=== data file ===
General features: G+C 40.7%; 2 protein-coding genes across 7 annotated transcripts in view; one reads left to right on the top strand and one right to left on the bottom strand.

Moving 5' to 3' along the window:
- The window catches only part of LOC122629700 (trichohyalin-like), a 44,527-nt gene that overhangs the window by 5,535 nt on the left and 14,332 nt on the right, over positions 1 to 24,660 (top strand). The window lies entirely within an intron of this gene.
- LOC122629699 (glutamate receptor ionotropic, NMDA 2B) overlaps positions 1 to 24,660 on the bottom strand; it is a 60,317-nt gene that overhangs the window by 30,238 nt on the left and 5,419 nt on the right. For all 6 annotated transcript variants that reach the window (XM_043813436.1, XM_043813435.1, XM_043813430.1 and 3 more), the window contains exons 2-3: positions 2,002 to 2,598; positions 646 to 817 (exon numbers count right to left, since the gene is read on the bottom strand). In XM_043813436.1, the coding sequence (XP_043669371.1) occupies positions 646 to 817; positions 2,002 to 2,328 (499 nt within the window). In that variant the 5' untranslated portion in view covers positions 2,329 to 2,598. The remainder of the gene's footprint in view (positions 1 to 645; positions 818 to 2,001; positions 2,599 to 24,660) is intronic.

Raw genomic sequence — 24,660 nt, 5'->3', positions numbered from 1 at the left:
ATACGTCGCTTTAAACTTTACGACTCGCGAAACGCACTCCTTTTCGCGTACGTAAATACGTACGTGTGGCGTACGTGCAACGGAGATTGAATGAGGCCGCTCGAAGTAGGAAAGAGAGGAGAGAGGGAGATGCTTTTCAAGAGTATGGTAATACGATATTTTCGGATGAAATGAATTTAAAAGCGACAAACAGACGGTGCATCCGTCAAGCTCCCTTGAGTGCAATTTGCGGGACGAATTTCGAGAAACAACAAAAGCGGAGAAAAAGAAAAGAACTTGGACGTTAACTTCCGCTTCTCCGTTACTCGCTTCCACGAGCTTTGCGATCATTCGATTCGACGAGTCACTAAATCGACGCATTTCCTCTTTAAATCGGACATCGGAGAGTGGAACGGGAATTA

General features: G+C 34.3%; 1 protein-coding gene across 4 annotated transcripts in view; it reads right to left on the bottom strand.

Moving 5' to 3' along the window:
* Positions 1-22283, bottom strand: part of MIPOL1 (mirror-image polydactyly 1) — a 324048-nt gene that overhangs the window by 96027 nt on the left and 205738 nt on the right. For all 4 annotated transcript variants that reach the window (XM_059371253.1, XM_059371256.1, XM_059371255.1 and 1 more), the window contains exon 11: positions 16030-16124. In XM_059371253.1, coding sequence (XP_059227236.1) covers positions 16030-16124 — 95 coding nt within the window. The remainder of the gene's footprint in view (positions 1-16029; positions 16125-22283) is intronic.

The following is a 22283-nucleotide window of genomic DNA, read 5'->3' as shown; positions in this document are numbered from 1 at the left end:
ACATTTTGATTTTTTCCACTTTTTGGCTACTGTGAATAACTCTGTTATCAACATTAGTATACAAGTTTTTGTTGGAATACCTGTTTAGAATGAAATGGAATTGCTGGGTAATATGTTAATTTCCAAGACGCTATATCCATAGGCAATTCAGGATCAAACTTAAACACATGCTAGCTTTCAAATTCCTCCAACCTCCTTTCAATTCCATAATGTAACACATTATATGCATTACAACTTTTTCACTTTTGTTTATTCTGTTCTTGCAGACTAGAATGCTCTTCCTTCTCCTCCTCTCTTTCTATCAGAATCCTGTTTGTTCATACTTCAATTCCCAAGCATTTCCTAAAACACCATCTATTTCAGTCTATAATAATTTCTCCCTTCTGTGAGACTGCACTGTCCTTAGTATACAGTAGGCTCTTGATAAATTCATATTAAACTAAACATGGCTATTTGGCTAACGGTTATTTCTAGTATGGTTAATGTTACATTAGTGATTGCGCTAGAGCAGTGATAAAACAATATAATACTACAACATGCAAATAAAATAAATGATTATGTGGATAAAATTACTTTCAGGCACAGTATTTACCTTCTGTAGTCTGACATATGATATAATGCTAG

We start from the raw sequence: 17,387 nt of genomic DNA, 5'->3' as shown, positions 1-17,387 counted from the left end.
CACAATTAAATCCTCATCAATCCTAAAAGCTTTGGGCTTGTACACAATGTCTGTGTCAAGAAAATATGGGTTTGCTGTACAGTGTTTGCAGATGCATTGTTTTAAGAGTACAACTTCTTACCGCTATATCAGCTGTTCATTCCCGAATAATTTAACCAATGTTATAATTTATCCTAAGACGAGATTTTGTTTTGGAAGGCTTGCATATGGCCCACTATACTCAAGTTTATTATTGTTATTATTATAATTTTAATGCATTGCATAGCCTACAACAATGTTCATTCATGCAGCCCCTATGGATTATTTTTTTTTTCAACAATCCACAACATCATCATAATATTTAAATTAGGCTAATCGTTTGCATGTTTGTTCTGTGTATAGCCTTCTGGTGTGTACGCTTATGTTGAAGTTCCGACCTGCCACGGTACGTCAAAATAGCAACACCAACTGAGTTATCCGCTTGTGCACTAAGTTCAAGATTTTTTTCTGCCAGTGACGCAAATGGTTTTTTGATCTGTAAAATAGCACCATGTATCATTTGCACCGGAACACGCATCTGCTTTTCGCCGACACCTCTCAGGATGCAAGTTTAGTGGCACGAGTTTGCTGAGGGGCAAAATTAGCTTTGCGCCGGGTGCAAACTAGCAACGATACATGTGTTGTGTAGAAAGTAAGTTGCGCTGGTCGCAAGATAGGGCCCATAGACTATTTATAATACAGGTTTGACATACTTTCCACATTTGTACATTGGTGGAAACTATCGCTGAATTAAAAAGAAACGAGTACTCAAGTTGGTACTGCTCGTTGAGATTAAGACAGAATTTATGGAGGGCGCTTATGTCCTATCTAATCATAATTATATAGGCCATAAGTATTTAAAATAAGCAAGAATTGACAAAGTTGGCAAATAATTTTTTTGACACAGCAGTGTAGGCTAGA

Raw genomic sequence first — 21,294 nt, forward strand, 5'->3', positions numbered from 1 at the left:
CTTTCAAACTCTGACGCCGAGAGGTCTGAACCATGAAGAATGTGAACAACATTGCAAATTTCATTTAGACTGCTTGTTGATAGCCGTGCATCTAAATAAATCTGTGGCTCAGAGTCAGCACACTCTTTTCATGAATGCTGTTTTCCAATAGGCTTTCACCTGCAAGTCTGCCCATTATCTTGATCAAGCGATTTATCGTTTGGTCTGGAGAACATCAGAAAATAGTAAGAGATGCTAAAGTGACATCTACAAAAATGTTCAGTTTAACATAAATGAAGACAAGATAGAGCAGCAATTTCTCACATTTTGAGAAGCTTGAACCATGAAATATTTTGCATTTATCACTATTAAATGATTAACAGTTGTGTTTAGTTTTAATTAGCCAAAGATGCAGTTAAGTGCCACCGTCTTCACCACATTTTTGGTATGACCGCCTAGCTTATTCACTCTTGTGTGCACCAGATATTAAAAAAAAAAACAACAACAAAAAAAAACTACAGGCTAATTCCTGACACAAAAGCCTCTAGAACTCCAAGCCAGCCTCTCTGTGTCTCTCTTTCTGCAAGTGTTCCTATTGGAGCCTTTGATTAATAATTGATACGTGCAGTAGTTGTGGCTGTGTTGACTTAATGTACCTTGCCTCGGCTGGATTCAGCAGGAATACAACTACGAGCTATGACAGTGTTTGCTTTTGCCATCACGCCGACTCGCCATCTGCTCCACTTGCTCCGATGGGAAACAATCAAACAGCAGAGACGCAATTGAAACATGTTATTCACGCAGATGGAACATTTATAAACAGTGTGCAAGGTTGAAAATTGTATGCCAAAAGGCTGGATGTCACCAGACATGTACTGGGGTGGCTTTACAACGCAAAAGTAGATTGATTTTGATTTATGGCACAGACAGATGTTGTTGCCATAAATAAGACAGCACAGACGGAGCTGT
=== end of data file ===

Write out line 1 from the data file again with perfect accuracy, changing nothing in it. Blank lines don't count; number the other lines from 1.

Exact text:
General features: G+C 40.7%; 2 protein-coding genes across 7 annotated transcripts in view; one reads left to right on the top strand and one right to left on the bottom strand.